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At age 90, in the middle of the night, my father took his last breath as my mother slept soundly by his side. For 63 years, every night, my mother and father lay side by side–she always very still, he always snoring. Throughout those years they were apart rarely, neither liking to sleep alone.
After waking to find him dead, she stayed by his side for hours. HIs cold, stiff body did not frighten her. Instead, she found comfort in stroking his ashen face, touching his lifeless hand. What frightened her was the thought of leaving
As I drove home after seeing my CT scan, I thought about how I could avoid telling anyone my diagnosis. It would be easy, I figured. I would wait until I had written confirmation of what I had seen. A few days passed, and I was able to maintain the deception–I loved acting, and this was an easy role for me, as protector of my family.
When the radiology report arrived, I felt like I was reading a report about one of my patients: “…suggestive of malignancy,” it said. I kept looking at the name and birthdate–yes, this was my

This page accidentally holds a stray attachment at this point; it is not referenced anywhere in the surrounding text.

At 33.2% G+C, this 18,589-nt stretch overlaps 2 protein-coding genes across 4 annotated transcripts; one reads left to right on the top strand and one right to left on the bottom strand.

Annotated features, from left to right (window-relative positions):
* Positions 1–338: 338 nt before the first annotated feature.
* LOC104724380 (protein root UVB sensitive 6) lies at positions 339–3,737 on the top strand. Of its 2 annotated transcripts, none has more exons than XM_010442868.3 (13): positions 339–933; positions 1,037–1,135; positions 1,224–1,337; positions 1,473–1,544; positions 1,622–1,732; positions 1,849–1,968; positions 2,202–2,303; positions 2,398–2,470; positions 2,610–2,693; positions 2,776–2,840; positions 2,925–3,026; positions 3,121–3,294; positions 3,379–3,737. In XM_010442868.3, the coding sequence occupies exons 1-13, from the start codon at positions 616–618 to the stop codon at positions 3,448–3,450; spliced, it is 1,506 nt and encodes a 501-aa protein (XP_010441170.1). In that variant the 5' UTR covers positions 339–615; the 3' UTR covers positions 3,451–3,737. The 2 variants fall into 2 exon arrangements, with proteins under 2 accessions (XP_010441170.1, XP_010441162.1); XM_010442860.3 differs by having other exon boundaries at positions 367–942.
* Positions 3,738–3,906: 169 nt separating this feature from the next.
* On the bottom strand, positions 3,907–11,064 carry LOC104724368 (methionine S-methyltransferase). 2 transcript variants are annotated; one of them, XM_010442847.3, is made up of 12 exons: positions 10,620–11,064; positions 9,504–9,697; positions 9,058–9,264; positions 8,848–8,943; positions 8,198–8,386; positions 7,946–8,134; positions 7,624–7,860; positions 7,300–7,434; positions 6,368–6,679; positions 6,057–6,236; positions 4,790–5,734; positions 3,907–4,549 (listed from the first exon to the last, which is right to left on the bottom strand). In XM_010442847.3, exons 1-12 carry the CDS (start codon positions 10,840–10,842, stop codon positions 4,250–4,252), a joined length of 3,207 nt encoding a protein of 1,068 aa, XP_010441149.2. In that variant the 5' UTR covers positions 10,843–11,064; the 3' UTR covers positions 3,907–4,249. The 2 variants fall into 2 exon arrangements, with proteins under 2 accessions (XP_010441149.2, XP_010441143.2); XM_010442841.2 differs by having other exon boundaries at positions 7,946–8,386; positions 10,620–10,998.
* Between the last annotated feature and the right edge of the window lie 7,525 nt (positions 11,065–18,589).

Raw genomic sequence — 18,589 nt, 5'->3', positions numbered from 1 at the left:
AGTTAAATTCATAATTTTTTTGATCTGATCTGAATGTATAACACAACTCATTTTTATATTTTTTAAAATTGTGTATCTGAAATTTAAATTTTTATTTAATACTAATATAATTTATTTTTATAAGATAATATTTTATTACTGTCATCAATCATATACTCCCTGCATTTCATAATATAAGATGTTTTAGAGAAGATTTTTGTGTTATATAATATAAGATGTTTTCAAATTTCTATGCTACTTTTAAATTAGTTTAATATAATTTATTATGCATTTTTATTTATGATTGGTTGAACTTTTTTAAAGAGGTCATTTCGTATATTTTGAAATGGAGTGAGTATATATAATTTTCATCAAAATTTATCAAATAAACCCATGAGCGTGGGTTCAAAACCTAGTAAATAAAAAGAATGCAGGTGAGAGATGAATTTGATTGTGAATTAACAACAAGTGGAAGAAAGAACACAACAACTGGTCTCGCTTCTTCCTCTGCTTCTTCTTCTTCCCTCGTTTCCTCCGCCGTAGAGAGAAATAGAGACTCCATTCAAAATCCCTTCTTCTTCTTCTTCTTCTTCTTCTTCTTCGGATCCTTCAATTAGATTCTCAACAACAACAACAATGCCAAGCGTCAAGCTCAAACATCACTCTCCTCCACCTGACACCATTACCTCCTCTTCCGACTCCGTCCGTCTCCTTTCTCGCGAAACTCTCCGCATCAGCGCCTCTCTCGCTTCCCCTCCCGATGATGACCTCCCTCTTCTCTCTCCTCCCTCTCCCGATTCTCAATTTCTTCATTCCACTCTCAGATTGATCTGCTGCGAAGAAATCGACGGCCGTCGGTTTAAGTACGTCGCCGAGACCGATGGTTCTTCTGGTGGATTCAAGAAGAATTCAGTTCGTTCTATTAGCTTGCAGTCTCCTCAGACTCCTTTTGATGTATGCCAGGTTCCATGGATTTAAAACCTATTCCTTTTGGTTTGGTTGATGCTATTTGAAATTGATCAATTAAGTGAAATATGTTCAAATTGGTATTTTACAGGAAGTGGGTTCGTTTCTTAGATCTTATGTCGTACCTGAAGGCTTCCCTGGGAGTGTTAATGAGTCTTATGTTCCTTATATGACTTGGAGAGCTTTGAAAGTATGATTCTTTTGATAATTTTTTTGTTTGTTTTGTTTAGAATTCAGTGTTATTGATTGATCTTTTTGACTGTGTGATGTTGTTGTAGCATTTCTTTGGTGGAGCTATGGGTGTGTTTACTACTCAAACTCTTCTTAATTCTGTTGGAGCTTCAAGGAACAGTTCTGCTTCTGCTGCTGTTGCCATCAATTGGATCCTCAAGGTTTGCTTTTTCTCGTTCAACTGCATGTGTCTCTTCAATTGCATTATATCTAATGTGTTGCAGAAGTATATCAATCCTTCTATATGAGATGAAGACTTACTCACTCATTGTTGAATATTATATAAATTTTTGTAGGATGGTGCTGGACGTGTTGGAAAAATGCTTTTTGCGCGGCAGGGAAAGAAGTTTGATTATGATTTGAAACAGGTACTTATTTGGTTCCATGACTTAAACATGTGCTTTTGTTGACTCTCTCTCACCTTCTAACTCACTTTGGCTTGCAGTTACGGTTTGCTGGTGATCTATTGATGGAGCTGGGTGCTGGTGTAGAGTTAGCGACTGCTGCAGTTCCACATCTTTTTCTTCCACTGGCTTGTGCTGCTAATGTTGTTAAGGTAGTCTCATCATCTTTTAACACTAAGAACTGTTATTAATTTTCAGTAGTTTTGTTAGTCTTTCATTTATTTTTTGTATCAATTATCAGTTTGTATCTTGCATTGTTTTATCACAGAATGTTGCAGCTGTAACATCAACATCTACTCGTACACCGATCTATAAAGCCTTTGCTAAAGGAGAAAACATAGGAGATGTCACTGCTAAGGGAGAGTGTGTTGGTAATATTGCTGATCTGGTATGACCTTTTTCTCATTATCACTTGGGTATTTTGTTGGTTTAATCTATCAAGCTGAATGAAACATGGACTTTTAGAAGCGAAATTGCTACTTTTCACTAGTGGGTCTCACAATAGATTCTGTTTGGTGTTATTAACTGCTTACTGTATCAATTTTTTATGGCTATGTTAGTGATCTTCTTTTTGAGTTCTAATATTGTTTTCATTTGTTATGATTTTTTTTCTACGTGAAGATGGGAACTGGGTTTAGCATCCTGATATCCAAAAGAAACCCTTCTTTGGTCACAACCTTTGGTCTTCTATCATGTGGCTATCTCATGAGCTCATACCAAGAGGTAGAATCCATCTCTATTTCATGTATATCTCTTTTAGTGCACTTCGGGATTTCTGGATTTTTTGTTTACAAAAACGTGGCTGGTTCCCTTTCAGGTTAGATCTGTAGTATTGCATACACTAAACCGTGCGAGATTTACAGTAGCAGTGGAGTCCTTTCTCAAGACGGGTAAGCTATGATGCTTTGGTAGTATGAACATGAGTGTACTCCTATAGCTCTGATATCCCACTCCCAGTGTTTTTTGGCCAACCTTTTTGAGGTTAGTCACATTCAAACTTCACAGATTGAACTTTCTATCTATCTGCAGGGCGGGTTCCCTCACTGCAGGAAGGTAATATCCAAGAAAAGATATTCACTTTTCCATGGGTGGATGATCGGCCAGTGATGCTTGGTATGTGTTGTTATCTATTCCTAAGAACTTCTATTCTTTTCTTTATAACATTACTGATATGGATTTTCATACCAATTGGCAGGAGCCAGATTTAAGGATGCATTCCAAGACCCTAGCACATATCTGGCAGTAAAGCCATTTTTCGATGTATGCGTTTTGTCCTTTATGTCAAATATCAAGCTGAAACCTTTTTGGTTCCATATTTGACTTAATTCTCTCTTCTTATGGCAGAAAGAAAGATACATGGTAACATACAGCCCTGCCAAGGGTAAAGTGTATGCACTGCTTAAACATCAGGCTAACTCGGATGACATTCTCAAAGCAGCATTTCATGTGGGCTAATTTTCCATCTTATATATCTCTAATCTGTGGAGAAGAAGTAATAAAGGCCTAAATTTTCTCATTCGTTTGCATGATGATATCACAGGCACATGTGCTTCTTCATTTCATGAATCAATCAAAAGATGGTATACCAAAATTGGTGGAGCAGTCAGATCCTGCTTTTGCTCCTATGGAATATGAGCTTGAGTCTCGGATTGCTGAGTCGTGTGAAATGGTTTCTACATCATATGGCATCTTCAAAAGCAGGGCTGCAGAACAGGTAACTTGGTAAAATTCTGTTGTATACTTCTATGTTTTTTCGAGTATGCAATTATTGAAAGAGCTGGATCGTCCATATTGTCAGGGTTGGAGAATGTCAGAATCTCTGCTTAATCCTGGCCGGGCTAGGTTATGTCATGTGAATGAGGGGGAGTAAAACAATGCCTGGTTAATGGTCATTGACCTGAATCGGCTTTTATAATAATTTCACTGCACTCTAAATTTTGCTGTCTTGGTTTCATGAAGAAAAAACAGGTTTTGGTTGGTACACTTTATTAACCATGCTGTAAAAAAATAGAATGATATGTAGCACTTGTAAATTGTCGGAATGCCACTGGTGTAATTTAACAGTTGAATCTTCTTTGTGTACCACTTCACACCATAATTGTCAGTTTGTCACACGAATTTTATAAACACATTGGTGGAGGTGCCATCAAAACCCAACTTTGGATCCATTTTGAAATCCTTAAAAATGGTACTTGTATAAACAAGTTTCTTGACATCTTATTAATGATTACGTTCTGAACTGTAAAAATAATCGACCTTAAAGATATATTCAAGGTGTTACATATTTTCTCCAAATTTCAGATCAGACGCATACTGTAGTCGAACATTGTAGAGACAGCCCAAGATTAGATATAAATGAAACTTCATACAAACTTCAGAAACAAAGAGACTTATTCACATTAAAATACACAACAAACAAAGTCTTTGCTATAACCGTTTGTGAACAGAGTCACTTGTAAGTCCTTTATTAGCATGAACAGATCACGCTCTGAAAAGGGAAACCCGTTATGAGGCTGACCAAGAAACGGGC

Wendy’s hoarse howling startled me. She was usually among the best-behaved, highest functioning residents in our group home for adults with mental challenges. But today I turned to see my colleague, Sandra, struggling to bring Wendy back to her room, while fending off her kicks and bites the whole way. I fought my own fear of getting hurt and ran to help.
“Hold your breath,” the technician states.
The thirteen-year-old boy sits in a battered ENT exam chair. Henry, my Kenyan colleague, hands me a blurry CT scan. “His neck mass has grown for two years,” Henry says. “We think it is a glomus vagale tumor. Do you agree?”
I hold the scan up to a window. The vascular mass fills the side of the boy’s neck, displacing his carotid artery. “That’s probably right,” I respond. “At home, we would get more studies. We would prepare for bleeding. This kind of surgery can be very dangerous, even fatal.”